Realness: The New Beauty Standard
I have to say I engaged in quite the slow clap when I saw CVS’ new initiative to stop altering beauty images in their stores. For images that have not been altered, they will carry a CVS approved watermark and for those that don’t, they will not carry the watermark. Simple, but effective as hell.
Unaltered photos are nothing new with brands, American Eagle’s brand Aerie has been a thought leader in this arena for quite some time. We saw stretch marks (gasp!), people who were not a size two (praise be!) and moles, wrinkles and gray hair (oh my!). According to Business Insider, “since removing altered pictures from its advertising, Aerie has seen a huge payoff. Sales skyrocketed a whopping 26% in the most recent quarter.” Wow. Imagine that, being real reaps its rewards and then some.
Back to CVS...I truly applaud this approach. Sure, it may be a PR play (well, we have to applaud that right?) or two, it might be a new sales technique (see Aerie numbers above). To me I don’t care if it’s one or both or is coming from a true place of concern. As they say here: “As a woman, mother and president of a retail business whose customers predominantly are women, I realize we have a responsibility to think about the messages we send to the customers we reach each day,” Helena Foulkes, president of CVS Pharmacy and evp, CVS Health, said in a statement. “The connection between the propagation of unrealistic body images and negative health effects, especially in girls and young women, has been established. As a purpose-led company, we strive to do our best to assure all of the messages we are sending to our customers reflect our purpose of helping people on their path to better health.”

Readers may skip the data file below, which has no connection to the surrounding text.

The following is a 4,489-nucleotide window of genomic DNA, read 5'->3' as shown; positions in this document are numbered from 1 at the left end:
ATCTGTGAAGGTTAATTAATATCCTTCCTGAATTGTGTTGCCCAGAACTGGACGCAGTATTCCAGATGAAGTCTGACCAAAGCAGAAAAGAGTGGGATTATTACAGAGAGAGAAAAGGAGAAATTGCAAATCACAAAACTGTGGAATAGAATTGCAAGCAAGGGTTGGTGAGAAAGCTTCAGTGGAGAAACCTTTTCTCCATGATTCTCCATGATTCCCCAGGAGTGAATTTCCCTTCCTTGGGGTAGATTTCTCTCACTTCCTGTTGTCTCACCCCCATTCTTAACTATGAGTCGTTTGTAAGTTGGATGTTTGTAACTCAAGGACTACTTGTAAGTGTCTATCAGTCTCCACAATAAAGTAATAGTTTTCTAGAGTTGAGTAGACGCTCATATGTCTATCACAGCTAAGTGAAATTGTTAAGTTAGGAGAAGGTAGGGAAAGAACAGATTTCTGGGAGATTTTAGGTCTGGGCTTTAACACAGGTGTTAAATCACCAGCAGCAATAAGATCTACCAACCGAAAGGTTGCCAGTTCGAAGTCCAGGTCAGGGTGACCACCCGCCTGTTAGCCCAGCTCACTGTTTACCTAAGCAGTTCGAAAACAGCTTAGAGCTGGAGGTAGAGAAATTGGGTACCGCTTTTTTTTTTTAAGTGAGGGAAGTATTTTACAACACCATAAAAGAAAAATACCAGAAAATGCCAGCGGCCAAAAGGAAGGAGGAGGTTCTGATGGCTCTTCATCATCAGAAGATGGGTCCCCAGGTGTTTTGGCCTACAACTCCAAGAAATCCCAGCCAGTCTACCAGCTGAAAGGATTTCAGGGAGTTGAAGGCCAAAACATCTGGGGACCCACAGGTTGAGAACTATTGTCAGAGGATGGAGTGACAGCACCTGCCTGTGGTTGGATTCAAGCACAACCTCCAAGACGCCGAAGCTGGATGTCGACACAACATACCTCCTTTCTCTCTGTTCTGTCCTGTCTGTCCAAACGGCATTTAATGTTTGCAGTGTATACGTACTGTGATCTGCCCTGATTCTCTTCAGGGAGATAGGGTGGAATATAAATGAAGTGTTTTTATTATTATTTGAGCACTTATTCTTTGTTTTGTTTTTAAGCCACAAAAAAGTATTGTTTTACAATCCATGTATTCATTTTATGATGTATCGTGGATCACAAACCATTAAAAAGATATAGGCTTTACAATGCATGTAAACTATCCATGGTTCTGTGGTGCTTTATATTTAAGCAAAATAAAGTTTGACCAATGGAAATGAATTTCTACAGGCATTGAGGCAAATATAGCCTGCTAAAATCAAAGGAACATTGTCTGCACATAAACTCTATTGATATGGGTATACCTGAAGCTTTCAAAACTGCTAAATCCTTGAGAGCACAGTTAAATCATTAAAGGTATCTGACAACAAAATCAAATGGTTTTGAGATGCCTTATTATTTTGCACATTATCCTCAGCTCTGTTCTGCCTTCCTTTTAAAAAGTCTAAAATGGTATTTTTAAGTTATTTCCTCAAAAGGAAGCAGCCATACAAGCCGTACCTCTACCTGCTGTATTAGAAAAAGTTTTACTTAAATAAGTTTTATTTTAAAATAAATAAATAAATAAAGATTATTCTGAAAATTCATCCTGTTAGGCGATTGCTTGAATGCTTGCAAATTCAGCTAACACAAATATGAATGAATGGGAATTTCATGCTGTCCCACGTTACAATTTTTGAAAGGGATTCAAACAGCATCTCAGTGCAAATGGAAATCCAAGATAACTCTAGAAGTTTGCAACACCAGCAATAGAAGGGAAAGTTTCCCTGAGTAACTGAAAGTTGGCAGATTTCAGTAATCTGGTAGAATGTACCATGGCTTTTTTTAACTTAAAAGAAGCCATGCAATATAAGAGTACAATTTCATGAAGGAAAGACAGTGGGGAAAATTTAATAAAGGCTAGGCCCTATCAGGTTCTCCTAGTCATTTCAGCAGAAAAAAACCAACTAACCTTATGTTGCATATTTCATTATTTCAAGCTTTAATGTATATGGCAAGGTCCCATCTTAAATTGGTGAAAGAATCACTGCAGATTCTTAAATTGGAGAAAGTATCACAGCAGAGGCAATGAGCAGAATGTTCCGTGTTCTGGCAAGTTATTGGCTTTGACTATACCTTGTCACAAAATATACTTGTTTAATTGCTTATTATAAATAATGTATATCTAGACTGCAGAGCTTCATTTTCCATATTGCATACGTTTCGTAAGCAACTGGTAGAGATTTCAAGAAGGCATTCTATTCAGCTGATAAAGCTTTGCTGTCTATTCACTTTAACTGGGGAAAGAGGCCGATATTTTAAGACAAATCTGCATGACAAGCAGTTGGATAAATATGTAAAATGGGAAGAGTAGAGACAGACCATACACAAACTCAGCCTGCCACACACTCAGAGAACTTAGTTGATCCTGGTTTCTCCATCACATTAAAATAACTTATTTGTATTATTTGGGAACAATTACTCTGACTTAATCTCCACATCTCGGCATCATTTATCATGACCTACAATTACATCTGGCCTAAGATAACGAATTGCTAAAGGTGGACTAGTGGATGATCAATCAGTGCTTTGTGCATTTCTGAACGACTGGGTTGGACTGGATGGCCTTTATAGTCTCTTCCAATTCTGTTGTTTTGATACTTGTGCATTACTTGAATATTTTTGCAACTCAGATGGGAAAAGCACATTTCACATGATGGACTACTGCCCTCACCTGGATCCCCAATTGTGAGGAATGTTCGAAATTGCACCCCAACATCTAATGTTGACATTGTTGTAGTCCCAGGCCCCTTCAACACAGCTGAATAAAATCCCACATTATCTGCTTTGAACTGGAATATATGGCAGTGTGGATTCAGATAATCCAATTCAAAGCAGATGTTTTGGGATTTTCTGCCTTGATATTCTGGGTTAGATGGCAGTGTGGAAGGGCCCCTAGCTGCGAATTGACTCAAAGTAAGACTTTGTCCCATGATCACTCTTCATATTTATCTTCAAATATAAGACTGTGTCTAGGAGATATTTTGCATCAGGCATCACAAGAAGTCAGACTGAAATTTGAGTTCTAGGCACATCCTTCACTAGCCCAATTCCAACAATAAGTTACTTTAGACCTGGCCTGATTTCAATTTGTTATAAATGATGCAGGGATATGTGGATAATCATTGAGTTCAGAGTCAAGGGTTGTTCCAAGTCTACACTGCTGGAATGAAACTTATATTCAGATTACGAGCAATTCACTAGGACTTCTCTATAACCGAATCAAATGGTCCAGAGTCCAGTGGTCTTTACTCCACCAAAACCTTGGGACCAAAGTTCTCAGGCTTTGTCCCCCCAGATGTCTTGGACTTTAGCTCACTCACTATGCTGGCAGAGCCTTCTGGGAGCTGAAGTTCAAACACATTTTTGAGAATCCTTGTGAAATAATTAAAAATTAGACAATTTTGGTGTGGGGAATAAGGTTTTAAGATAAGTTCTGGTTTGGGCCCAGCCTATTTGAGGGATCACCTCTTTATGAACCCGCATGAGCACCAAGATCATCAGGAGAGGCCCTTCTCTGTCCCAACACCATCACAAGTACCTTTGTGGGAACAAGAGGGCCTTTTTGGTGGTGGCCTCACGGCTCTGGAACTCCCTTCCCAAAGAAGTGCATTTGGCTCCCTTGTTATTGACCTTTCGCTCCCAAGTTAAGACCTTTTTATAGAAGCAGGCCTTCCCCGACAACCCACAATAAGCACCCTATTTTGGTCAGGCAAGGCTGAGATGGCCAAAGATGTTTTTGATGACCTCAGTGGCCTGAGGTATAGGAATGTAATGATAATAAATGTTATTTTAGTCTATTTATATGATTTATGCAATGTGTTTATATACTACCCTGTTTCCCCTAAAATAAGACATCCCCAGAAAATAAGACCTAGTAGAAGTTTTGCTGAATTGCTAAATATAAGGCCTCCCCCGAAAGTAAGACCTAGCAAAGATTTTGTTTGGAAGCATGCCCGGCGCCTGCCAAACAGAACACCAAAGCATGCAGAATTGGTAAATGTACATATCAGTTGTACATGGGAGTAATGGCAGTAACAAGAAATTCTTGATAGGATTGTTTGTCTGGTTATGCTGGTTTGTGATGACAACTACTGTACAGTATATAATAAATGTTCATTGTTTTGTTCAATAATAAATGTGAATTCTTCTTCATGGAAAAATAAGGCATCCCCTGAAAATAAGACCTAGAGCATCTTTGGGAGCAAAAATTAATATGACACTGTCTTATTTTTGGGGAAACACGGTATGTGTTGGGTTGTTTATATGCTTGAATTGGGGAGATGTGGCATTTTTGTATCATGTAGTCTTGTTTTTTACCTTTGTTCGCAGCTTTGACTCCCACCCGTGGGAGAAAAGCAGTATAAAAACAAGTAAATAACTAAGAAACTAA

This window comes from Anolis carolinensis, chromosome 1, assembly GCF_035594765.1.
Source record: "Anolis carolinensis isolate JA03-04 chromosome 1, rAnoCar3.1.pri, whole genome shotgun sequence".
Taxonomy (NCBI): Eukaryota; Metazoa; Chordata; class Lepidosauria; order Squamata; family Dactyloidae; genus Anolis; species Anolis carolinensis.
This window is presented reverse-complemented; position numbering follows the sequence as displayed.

I care that this sets a standard for realistic beauty with a multi-billion dollar company saying “who’s next?”. Don’t get me wrong, I LOVE makeup. I love the confidence it gives some or the transformative properties it provides others, but there has to be realistic line of what’s real and what’s so fake it makes you question your sense of self. I don’t want anyone to feel that no matter what you apply, pluck, suck, lift or enhance, you’ll never get there. But guess what? No one can and no one should. I’ll never forget my oldest daughter chopped all of her long hair off last year. As tears streamed down her face I remember telling her, “hair grows back, but being a good person stays with you forever. Don’t get to hung up on your looks, get hung up on how you can help others and be kind.” The more good we spread and the more we accept people for how they truly are, the better off we will be.
Emily Kealey, President & Founder of CPPR